3 Tips on How to Craft a Good Chapter


Alright, so I’ve been researching some folklore and haunting stories for… research purposes (don’t judge), and I came across a few good points that helped me write a few story lines that I could use in one of my books, so I decided to share with you a few tips to write really good chapters for your work as well.

  • Prep! Do your research and work.

Chapters can be seen as stories within a story. A roadmap towards a fitting end or in your case, the 3rd act of your main plot. Every chapter should push your character a bit further and drive them into a corner or some form. If the stakes aren’t high enough, the reader won’t bite, and nothing jumps out of a story, unlike a filler that is poorly researched. If you’re writing a vampire story, a quick search will pull up some interesting names such as Strigess (a beast who could separate their upper body in an instant and grow wings, attacking people). Is your hero visiting a village on the way to that mysterious fort that the baddie is residing in? You guessed it, have Strigesses make an appearance.

  • Beginning, middle and an end.

Every chapter should have a beginning, a middle and an end. In the same way, the book does, however, the seeds for a great chapter can be planted in the beginning of the story. Complicated? Let’s take do a quick example:

Main plot: Pirate goes out to find the fountain of youth. This plot is explored fully in the book but the sequence goes like this:

Chapter 1

Pirate witnesses an execution, and decides to embark on a quest looking for a way to change the world. They are chased off by the authorities because Pirates are cool, and they can’t stand someone to be cool other than them (roll with it).

      • Beginning: Pirate witnesses execution.
      • Middle: Pirate decides to embark on an adventure to change the world.
      • End: Pirate escapes the authorities on a small raft. The world is their oyster! 

Chapter 2

Pirate meets a historian who is intrigued by them and offers to join the crew under one condition: we try to find the fountain of youth. Because the local authorities have been researching techniques on how to make people immortal, and they don’t want anyone to live forever, so by finding it, they are totally sticking it to them.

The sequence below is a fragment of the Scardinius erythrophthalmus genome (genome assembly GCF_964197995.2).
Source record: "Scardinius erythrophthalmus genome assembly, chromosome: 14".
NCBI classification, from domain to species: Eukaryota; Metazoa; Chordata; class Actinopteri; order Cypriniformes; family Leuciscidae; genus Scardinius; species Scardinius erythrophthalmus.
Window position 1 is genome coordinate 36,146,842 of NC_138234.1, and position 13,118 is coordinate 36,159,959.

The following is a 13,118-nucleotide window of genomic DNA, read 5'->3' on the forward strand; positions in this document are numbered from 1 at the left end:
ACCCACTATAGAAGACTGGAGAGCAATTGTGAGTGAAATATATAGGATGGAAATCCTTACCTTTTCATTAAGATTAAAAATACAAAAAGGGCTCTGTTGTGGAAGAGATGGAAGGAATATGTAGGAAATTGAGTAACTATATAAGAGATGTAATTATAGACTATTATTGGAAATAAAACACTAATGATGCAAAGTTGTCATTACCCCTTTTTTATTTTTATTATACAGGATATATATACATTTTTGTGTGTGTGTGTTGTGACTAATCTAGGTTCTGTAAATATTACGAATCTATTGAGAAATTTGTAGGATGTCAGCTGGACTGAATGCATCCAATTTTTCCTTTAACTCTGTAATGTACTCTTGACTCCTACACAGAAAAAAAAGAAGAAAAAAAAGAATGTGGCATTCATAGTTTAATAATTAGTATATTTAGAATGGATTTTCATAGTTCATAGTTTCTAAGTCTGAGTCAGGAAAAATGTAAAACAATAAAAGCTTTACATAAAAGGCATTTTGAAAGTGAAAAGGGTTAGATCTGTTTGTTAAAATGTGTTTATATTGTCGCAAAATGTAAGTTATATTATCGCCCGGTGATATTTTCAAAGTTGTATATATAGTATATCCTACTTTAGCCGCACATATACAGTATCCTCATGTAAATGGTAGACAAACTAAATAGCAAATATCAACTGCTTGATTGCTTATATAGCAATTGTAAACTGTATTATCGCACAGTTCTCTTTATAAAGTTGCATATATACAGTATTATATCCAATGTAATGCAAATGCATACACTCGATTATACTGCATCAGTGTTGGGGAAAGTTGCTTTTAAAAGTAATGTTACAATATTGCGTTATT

Anyways, you get the gest of it.

  • A lasting effect.

Ask yourself this: why do people hate fillers? Because they are boring and add no value except waste time. That is why you should avoid writing anything that doesn’t contribute to the bigger picture. A chapter should always add something to the character, whether a new scar, a new comrade or a change in behavior… Give readers something! If all fails, you can always resort to the default: teach them some lore by the end of it. Have the hero be questioned about their identity and at the end of the chapter, they learn their true ancestry.

If you follow these steps, chances are you might get just a bit better at crafting that great chapter of yours. If you have any comments or would like another post like this, be sure to get in touch and let me know! No really, I mean, suggestions on what to cover would definitely help out a bunch.

Until next time,
Write on.


M.G. Darwish is an award nominated author who writes dark, twisted and action-packed fiction. He tries his best not to base his characters on anyone he knows in real life to avoid that extra weird conversation about how they were brutalized and killed in the book. Oh and he's terrified of a penguin uprising more than ghosts and demons.

Leave a Reply

Your email address will not be published. Required fields are marked *